Like so many movies, Aeron Flux was bad but enjoyable. In fact, based on the actual movie critic reviews, I was expecting something so atrociously boring and cringe-worthy that absolutely anything would have been a pleasant surprise. A lot of the acting was bad, the script was terrible, the costumes and set designs were... interesting, and the entire movie felt like it was trying to take itself too seriously, but it was still way better than I expected.
The movie did have some good points. It would have to have good points, because I enjoyed it. A lot. ^_^ The aforementioned interesting costumes and set designs were just that-- interesting. Some of it was bad, some of it was very well done. A lot of the environments were really cool, and the costuming was definitely unique. Not all the acting was bad. Charlize Theron, Jonny Lee Miller, and Marton Csokas were, for the most part, all fine, even appealing. The fight scenes were very cool, but I'm a sucker for fight scenes. ^_^ That will make just about any movie cool if it has good fight scenes.
I'm not sure what Aeon Flux is based on-- an animated series, a comic book, a video game-- and consequently I had no idea what the storyline was. I was expecting something simplistic, as it started out. 400 years ago, 99% of the human population killed by a virus, a guy named Goodchild discovered a cure, built a walled city, and became supreme dictator (oh, excuse me, "Chairman" not dictator). People are disappearing, but this is ignored by the government. Rebels called Monicans (spelling?) are fighting against the government.
What I wasn't expecting was a slightly deeper storyline. For instance, the fact that everyone alive are clones because the cure for the virus rendered humans sterile. The floating monument to all the lost lives is actually a lab where as soon as someone dies their DNA is harvested and they're cloned. The dictator chairman is working his butt off to find a cure for the sterility so things can go back to the natural state, but his brother doesn't want to give up immortality so he's sabotaging the research. Add to the mix the fact that people are starting to remember their past lives, their minds are starting to fray, and you have a much more interesting story. ^_^
Anyway, the movie was fun. It's definitely only a two and a half star movie, but it's worth renting. Or, if you really enjoy sci-fi action and nice fight scenes, go see it in the theater.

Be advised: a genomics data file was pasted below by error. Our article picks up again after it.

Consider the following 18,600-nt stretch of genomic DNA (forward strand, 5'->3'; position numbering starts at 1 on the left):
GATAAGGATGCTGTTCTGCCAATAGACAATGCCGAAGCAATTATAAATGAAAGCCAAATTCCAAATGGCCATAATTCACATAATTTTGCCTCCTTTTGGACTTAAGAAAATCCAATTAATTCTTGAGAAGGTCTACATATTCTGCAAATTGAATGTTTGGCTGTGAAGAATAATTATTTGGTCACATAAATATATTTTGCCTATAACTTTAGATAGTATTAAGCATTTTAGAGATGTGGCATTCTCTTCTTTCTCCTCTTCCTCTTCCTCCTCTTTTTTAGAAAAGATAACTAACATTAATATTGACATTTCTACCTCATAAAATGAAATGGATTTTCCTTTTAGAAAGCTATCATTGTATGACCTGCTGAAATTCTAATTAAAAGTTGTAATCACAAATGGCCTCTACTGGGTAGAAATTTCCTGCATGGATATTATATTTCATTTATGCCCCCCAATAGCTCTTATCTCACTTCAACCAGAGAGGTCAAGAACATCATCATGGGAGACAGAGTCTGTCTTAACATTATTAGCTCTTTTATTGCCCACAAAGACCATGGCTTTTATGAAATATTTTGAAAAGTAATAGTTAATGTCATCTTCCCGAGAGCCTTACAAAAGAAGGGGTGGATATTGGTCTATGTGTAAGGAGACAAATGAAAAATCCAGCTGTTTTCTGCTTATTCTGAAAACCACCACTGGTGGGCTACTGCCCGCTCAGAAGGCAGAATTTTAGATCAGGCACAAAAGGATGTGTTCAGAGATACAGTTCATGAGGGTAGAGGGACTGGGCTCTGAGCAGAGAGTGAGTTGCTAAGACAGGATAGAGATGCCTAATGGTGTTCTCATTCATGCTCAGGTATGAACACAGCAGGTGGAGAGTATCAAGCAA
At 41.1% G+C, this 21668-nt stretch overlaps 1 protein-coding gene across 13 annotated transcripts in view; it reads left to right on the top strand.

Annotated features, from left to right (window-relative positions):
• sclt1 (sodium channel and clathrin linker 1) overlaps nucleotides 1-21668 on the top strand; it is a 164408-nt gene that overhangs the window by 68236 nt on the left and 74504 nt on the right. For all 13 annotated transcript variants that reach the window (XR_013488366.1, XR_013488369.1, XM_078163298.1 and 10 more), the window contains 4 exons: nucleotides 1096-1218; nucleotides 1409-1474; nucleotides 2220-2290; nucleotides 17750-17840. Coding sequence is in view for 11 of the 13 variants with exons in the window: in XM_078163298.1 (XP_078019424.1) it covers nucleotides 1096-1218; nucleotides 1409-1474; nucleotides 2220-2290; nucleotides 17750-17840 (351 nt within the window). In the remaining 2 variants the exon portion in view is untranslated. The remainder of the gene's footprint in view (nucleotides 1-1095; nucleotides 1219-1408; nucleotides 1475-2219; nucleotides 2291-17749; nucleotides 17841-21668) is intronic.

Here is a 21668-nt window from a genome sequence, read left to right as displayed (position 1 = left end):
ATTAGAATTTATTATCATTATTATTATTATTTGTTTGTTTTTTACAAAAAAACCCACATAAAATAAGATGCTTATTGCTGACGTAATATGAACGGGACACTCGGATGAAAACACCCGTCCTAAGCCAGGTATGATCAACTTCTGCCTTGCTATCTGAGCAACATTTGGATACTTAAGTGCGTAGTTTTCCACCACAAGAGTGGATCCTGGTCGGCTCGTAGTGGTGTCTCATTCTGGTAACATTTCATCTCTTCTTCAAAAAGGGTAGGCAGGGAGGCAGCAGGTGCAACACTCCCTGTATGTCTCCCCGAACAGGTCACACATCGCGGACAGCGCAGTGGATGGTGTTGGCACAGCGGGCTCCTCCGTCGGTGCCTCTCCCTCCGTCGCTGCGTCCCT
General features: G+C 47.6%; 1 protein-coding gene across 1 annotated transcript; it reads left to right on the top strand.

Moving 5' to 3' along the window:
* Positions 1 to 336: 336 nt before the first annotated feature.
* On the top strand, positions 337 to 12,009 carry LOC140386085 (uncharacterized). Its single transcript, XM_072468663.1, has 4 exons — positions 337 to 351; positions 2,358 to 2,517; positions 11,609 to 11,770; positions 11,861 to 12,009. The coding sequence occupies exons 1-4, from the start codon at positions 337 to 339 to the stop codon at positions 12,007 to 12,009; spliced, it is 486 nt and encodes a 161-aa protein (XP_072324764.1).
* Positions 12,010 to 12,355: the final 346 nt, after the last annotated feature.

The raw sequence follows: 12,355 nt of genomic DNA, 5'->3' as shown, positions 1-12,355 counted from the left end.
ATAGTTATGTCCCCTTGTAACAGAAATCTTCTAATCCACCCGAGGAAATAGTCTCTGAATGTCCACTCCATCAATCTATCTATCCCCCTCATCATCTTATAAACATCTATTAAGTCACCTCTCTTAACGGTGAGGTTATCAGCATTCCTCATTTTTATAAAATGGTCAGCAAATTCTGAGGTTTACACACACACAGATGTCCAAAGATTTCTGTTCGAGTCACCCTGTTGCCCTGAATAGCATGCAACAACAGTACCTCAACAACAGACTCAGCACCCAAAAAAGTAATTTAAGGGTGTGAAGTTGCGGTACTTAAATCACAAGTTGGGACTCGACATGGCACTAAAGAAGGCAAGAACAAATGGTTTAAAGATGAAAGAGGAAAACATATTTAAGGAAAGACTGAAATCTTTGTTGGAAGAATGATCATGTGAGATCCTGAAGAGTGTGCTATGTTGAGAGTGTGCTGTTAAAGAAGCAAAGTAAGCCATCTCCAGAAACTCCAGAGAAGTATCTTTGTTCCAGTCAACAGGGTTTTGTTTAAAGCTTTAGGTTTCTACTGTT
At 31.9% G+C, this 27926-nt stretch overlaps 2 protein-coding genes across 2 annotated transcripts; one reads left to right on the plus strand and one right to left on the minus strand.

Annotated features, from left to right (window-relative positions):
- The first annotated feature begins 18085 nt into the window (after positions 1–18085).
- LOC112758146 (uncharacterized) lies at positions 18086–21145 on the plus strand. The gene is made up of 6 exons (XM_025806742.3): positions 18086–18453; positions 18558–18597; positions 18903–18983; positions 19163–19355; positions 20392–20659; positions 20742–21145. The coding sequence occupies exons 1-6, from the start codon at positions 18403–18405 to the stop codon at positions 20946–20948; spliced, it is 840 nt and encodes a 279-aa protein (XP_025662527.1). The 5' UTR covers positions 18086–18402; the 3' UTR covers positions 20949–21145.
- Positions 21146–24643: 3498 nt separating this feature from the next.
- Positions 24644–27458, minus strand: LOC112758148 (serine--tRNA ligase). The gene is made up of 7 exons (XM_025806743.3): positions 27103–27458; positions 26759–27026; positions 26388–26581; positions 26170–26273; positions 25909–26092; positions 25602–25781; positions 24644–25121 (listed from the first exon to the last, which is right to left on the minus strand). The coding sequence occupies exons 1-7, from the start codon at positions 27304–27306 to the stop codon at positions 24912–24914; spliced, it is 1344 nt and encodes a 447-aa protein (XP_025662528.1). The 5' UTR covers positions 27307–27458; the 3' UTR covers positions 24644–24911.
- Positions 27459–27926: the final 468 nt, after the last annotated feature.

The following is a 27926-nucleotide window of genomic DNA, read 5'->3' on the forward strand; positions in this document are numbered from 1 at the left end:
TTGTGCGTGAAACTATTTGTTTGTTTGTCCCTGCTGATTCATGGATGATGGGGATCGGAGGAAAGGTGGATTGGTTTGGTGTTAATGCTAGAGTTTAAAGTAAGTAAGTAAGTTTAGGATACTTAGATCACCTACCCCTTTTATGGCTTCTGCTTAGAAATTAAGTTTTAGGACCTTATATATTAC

On November 17, the House of Representatives narrowly passed a federal budget bill which contains a proposal that would weaken US mining laws and put millions of acres of public land, including lands sacred to Native Americans, up for sale.
This proposal stands to affect several Oxfam America partners, including the Western Shoshone Defense Project. For years, the Shoshone have been fighting to protect Mt. Tenabo, a Shoshone sacred site in Nevada. The amendment would give mining companies the option of tearing up Mt. Tenabo—without any input from the Shoshone.
While the House bill did pass, it did so by only two votes—a narrow margin that can be attributed at least in part to the thousands of responses from Oxfam supporters to our earlier action alert. Now it’s time to turn our energy to the Senate.
On to the Senate
On or around December 13th, a conference committee will convene to reconcile House and Senate budget bills. The Pombo Amendment language is only included in the House bill; it is not included in the Senate bill. When conferees determine the language of the final bill, we want to be sure it does not include the amendment.
We need you to write your Senators TODAY and tell them you oppose the Pombo Amendment.
A deluge of news stories and editorials shows that people are waking up to the serious dangers posed by the Pombo Amendment. All the Western state governors and many Western Senators, including Sen. Thomas (R-WY) and Sen. Allard (R-CO), oppose the amendment. With your help, there's still hope that the mining language will be dropped in conference.
Congress has a responsibility to manage the nation's public lands for the benefit of all American citizens now and in the future. Please take action and contact your Senator to ensure Congress lives up to that responsibility.
Extractive Industries Campaign Manager
P.S. Thank your Representative!
Learn how your Representative voted on the budget bill. The correct vote was NO. If your member voted correctly, please give them a call and thank them for voting against the budget reconciliation bill containing the Pombo mining provision.